Jordair Jett, still recovering from a groin injury, came off the bench to score 11 points. Jett looked much healthier on the court, adding six assists and four rebounds to his stat line. However, he was unable to stop Wilcox from scoring at will.

Cory Remekun looked good for the Billikens on the defensive end, blocking three shots within the first 10 minutes of the game. However, foul trouble limited Remekun to only 12 minutes of playing time, silencing his impact in the second half.


Home Cookin'

The Billikens (3-3) now return home to Chaifetz Arena for nine consecutive home games stretching into the second week of January. It will be crucial for the Billikens to win nearly all of these games if they want to continue building an NCAA tournament resume come March.

First up for the Billikens are the Valparaiso Crusaders (5-1) on Sunday afternoon. Tipoff is scheduled for 3:30 p.m. (CT).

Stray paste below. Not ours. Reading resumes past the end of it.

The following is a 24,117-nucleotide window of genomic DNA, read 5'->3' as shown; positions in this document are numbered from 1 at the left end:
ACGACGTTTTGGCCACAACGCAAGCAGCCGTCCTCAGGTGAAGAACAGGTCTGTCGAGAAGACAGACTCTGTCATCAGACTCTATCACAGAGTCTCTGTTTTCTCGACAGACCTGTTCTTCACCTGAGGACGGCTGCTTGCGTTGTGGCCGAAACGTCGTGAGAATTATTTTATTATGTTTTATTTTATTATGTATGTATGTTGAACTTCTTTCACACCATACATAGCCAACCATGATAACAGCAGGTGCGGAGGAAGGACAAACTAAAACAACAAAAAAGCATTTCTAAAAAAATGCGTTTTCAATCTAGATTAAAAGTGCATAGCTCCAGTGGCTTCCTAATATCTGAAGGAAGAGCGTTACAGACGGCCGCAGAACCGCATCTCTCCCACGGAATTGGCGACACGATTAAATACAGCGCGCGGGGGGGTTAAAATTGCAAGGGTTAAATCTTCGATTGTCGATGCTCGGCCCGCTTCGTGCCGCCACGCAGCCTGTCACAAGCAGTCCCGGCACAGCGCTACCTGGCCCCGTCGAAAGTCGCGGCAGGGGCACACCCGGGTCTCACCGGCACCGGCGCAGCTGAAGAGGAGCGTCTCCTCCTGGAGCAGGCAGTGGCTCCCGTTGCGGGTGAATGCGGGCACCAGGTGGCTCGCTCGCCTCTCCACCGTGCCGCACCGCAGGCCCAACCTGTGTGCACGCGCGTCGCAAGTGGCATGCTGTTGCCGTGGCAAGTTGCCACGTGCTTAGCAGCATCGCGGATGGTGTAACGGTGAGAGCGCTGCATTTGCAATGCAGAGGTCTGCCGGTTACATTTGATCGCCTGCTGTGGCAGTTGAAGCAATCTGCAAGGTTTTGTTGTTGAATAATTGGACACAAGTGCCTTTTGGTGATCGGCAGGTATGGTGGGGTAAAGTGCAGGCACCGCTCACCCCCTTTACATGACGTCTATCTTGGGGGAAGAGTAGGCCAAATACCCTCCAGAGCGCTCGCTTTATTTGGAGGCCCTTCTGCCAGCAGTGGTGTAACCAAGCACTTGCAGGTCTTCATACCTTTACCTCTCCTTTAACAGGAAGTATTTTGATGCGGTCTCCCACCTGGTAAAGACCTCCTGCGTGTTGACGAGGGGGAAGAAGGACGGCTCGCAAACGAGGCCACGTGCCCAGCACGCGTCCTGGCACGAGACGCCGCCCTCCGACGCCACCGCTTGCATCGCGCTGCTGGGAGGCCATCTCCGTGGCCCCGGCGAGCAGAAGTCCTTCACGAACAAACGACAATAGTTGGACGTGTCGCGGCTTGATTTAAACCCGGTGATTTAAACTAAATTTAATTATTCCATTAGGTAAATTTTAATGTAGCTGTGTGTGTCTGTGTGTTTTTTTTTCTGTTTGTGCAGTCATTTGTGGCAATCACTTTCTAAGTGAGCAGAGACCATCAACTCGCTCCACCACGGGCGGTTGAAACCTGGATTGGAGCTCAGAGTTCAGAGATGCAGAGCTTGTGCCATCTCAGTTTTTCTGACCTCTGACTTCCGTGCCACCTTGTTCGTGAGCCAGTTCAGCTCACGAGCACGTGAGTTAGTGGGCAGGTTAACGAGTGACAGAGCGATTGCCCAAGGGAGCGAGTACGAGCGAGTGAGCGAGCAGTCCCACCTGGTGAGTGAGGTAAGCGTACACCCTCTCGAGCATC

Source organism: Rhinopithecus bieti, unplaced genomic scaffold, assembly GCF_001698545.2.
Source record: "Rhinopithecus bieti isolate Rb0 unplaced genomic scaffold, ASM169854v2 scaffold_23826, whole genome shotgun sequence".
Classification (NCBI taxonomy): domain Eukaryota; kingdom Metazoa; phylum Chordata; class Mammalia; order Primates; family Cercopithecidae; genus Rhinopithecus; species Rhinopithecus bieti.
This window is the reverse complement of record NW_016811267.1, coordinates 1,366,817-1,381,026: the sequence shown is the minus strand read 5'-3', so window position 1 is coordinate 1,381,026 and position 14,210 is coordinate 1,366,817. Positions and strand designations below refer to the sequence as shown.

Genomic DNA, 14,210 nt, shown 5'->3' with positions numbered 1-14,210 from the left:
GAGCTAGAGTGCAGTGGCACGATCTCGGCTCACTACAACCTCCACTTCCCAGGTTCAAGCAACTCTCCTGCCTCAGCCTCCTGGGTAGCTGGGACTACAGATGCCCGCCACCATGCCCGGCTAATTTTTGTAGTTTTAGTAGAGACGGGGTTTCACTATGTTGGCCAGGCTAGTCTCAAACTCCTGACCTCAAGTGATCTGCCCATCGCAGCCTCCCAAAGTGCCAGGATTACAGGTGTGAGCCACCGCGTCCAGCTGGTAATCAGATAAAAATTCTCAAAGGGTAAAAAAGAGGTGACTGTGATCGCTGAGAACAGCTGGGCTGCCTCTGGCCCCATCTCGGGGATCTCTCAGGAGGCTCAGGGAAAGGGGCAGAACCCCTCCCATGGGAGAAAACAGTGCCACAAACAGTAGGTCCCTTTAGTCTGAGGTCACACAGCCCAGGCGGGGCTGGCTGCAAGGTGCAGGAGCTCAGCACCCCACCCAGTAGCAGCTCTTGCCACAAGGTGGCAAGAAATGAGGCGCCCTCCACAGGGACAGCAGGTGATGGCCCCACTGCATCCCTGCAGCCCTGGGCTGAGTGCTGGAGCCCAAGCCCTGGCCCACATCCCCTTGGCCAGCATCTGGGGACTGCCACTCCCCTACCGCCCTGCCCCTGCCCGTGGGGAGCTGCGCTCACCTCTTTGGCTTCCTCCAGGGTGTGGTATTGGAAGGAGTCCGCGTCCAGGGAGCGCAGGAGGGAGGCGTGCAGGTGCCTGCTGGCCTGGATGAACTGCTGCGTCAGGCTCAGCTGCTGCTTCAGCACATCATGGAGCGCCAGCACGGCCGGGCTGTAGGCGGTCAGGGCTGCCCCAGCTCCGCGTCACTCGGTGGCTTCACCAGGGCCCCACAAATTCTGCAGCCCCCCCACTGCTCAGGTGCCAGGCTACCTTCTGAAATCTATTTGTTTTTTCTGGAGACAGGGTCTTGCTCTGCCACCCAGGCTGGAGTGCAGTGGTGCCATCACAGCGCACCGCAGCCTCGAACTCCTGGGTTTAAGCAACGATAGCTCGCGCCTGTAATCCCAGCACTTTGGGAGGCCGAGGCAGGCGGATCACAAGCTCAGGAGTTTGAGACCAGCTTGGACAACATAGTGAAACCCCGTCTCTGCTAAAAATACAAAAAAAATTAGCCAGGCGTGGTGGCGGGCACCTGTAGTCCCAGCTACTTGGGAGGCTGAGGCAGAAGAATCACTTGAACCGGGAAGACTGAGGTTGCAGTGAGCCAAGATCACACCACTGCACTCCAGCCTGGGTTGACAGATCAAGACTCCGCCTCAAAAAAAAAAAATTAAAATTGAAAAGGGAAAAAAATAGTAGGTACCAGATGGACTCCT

The Billikens' nine-game home stand is highlighted by visits from North Texas (Dec. 5), Loyola Marymount (Dec. 22), SIU-Edwardsville (Dec. 28) and nationally-ranked New Mexico (Dec. 31).


Breaking Down Valparaiso

The defending champions of the Horizon League last year, the Crusaders (22-12, 14-4 in conference) expect nothing less than a repeat performance this season.

With Butler leaving the Horizon League to join the Atlantic-10 this season, that task is now much easier for head coach Bryce Drew's squad. Horizon League writers agree, picking Valparaiso to repeat as conference champions.

So far, the team has delivered. Valparaiso has rattled off five wins in the team's first six games, including an 88-83 overtime victory at Kent State in mid-November.

The Crusaders offer an interesting dichotomy for opponents; they are extremely deep in the backcourt, yet their two best players are power forwards.

Valparaiso offers opponents an unending wave of ballhandlers. Five of Valparaiso's six guards see more than 22 minutes of playing time per game. It will be imperative for the Billikens to have more than two or three guards available on Sunday.